Review: Sleeping Giant (2016)
Sleeping Giant restores some of my faith in the promise of homegrown Canadian filmmaking. I watched the film only days after the Canadian Radio-television and Telecommunications Commission (CRTC) announced damaging changes to the definition of Canadian content, allowing foreign creators and stars to use Canadian money for “Canadian” content. The change is misguided, and ignores the appeal of genuinely homegrown fare like Sleeping Giant, which demonstrates the patient, wild, and self-reflective potential of Canadian art made by and for Canadians.
The film, written and directed by Andrew Cividino, plays like a Jeff Nichols film painted by the Group of Seven. It’s awash in the gorgeous vistas of Lake Superior, namely the Sibley Peninsula (colloquially known as the Sleeping Giant). It makes the rugged landscape a highlight without bowing down to its enormity; Cividino demonstrates the kind of everyday awe of nature that is an essential part of Canadiana. But Sleeping Giant is no nature gazer. Some shots might bring to mind the work of Terrence Malick or Werner Herzog—especially when Cividino watches beetles locked in battle or pauses to let a boy pet a moth—but the natural world is not the focus. The nature of boyhood is.
The film follows three makeshift friends spending the summer at Sibley. Adam (Jackson Martin) is the quiet son of a well-to-do family. Riley (Reece Moffett) and Nate (Nick Serino) are cousins from a lower class clan. The boys are not the sort to normally cavort together, but a quiet summer makes quick bedfellows. Riley and Nate love smoking weed and stealing liquor from the local grocers, while Adam finds it difficult to talk to girls or even confront his Dad with an opinion. However, despite their differences, Adam and Riley genuinely bond, while Nate plays the omnipresent instigator. The particulars of the boys’ interactions—the casual cruelty, the wit, and the homoerotic yearning for each others’ company—are achingly real.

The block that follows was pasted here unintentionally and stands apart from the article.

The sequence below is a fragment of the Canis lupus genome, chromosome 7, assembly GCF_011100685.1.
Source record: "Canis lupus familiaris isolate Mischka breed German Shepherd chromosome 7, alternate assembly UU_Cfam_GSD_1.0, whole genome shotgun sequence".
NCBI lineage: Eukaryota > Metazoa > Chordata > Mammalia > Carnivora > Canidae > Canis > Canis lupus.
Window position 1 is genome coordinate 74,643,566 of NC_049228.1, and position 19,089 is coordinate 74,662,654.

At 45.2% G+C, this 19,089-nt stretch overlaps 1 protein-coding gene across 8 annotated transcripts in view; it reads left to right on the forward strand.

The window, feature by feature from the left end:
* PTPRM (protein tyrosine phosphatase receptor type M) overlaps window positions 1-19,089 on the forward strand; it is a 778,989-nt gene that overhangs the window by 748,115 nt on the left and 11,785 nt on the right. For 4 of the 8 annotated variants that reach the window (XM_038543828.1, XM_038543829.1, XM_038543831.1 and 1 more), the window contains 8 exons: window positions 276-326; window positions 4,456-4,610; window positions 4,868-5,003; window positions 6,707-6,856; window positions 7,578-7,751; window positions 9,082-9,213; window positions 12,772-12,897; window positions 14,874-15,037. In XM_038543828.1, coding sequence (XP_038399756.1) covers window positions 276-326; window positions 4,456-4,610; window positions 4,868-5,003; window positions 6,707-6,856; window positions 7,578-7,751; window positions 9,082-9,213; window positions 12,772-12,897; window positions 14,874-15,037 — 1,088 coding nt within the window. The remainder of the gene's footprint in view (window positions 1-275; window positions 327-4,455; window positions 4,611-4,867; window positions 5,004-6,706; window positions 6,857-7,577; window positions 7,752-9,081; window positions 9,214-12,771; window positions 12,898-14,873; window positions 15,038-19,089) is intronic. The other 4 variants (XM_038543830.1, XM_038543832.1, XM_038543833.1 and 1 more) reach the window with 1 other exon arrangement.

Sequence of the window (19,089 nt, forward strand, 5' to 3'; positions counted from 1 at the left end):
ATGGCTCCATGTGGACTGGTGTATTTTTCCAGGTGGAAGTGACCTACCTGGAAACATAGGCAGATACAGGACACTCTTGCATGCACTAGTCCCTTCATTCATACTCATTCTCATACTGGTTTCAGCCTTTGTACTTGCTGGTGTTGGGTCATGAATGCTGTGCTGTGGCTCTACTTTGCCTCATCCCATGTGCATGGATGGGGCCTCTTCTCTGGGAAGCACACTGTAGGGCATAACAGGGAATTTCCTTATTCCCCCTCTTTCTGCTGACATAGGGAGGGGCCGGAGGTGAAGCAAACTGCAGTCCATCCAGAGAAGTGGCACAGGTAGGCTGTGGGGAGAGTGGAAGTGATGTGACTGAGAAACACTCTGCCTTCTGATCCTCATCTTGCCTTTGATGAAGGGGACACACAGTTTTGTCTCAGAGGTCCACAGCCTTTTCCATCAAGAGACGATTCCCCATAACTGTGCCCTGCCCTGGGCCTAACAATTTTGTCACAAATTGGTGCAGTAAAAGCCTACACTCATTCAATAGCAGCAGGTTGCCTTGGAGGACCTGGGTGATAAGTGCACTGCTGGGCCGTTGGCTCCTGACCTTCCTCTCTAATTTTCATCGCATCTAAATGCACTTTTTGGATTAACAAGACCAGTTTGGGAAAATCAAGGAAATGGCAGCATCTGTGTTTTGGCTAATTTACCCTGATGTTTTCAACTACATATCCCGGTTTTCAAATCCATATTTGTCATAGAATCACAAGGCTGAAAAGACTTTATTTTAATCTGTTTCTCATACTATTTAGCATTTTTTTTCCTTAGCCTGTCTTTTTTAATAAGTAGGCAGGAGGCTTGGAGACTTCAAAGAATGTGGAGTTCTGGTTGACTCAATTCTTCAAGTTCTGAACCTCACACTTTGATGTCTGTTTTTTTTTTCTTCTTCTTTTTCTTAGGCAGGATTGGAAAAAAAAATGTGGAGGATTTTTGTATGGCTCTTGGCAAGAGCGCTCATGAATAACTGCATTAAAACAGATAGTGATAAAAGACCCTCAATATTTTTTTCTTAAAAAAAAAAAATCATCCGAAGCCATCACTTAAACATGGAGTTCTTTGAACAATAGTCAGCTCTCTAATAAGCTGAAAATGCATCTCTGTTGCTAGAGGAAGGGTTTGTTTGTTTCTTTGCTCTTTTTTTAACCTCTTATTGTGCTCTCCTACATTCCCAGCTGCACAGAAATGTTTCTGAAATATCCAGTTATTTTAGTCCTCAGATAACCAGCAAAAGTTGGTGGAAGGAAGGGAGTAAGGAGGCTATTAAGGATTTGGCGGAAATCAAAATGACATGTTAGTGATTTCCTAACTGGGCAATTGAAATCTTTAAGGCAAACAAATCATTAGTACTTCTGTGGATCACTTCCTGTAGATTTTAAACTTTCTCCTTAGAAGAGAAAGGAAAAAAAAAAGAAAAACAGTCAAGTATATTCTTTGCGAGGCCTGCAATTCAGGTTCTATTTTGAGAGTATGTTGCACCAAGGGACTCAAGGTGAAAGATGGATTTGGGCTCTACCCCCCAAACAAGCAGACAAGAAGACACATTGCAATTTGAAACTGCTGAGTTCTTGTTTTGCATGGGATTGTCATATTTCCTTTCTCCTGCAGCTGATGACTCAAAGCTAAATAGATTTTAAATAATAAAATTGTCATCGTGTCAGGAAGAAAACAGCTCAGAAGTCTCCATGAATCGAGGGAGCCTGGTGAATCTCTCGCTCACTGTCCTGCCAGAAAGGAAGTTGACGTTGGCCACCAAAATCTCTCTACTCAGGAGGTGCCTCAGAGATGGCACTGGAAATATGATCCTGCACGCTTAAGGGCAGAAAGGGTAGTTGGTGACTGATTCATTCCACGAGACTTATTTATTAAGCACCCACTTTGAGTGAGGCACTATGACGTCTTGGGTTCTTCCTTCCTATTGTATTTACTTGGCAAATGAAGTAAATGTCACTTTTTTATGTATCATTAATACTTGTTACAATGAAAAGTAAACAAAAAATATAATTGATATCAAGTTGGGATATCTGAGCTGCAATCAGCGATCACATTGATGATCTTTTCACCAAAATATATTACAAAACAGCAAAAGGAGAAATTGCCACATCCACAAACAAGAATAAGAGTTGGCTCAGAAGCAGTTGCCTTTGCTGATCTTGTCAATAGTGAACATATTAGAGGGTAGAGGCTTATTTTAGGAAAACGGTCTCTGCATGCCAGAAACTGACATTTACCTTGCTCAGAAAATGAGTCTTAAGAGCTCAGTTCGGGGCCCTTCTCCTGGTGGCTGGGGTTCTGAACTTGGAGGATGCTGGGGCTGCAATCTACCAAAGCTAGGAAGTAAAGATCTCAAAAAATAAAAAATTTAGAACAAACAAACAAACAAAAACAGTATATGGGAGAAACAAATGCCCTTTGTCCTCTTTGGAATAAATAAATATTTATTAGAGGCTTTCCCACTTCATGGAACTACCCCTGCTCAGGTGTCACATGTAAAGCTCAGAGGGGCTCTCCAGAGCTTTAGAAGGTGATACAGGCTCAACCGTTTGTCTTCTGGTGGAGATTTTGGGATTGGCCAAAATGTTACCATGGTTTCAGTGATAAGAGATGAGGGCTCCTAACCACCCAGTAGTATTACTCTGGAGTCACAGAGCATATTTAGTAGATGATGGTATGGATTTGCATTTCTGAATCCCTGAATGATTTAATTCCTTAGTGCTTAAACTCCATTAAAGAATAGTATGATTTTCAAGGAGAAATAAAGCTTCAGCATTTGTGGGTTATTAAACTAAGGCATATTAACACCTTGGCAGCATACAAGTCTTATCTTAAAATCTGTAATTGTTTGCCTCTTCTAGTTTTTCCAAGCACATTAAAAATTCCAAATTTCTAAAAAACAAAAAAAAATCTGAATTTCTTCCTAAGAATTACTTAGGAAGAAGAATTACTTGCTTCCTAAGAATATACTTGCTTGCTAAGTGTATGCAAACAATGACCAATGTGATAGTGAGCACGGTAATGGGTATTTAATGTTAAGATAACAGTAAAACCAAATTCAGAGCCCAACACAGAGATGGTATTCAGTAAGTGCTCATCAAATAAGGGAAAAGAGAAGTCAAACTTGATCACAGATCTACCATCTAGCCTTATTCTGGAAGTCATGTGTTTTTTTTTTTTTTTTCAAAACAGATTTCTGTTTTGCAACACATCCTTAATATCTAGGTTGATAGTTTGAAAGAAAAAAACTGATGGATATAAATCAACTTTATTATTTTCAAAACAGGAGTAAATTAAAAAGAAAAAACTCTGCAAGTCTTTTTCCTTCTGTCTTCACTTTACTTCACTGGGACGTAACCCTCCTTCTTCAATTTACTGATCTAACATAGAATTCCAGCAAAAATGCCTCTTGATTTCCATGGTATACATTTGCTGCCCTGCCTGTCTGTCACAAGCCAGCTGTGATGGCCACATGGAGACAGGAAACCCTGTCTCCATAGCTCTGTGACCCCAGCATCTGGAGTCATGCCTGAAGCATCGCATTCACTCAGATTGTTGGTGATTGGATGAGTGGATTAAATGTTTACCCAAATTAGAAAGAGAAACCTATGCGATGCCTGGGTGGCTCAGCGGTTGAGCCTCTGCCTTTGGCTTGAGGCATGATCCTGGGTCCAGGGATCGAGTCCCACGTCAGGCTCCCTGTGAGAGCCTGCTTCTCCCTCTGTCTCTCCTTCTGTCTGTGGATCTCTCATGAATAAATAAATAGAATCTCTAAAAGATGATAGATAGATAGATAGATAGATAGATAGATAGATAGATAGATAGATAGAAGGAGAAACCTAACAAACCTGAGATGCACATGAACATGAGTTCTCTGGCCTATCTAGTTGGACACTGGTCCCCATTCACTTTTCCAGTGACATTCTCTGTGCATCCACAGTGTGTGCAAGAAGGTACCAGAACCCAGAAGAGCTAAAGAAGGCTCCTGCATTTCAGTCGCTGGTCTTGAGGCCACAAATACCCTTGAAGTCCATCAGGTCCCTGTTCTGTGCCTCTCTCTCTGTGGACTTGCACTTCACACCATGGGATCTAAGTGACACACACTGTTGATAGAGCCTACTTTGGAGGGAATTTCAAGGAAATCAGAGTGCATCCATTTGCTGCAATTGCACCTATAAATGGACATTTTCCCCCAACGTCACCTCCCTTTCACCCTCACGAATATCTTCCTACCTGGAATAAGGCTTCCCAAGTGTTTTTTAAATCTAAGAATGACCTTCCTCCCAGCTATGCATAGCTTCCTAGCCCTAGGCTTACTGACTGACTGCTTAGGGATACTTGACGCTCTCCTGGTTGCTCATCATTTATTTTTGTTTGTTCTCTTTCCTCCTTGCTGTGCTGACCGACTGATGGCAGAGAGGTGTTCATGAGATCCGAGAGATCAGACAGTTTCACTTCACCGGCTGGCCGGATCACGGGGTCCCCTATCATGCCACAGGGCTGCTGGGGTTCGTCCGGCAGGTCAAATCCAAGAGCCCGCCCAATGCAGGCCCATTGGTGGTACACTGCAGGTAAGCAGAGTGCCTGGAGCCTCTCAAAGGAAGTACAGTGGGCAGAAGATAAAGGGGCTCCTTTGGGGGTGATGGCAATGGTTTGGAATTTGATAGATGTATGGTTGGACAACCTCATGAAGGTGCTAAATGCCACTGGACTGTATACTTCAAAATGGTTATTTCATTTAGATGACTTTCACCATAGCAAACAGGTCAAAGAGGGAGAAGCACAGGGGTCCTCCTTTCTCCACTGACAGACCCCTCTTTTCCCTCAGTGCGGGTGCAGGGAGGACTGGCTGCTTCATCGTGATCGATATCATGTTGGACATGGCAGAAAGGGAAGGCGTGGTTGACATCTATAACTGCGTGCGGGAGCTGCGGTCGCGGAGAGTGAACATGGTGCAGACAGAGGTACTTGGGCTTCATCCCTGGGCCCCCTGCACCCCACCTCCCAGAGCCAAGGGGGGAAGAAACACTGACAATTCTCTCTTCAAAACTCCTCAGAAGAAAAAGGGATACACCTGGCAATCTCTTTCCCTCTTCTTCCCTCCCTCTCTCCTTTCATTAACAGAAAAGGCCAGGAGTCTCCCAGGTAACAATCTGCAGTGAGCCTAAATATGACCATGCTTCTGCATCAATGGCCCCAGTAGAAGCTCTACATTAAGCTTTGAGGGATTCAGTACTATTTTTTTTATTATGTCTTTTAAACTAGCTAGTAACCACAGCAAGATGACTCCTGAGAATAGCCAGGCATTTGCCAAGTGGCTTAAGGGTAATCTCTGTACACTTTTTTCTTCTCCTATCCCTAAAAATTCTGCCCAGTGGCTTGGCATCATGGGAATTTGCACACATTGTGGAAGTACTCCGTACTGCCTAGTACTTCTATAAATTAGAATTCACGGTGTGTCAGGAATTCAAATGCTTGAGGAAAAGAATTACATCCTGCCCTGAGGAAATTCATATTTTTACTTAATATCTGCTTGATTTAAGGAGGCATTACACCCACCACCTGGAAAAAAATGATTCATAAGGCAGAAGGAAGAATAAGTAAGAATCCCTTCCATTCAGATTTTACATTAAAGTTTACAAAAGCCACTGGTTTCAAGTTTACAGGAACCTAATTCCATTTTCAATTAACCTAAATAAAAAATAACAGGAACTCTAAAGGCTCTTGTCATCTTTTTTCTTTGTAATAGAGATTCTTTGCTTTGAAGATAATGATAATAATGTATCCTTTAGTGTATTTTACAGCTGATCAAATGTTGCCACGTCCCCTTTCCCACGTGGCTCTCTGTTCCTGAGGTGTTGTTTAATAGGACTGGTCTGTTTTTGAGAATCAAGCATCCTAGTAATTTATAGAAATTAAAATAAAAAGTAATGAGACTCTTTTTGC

The film has little plot to speak of, instead meandering as the boys do, going from hangout session to evening with the family and back again without much fanfare. However, the film is not without any narrative. It builds a firm arc for these boys, particularly Adam, who grows a little by the end, but perhaps more crueler than wise. Sleeping Giant is no touching coming of age film. It’s more matter-of-fact, more direct, more subdued. It captures the angry, awkward contradictions of male adolescence. Its visuals are ambling, unfixed—the camera quietly shifts and sways as the boys endlessly move about the landscape. It’s a beautiful film, but ugliness is shown alongside the natural beauty.
This is a stunning debut, and all the more so for being authentically Canadian in content and creation.
8 out of 10
Sleeping Giant (2016, Canada)
Written and directed by Andrew Cividino; starring Jackson Martin, Reece Moffett, Nick Serino.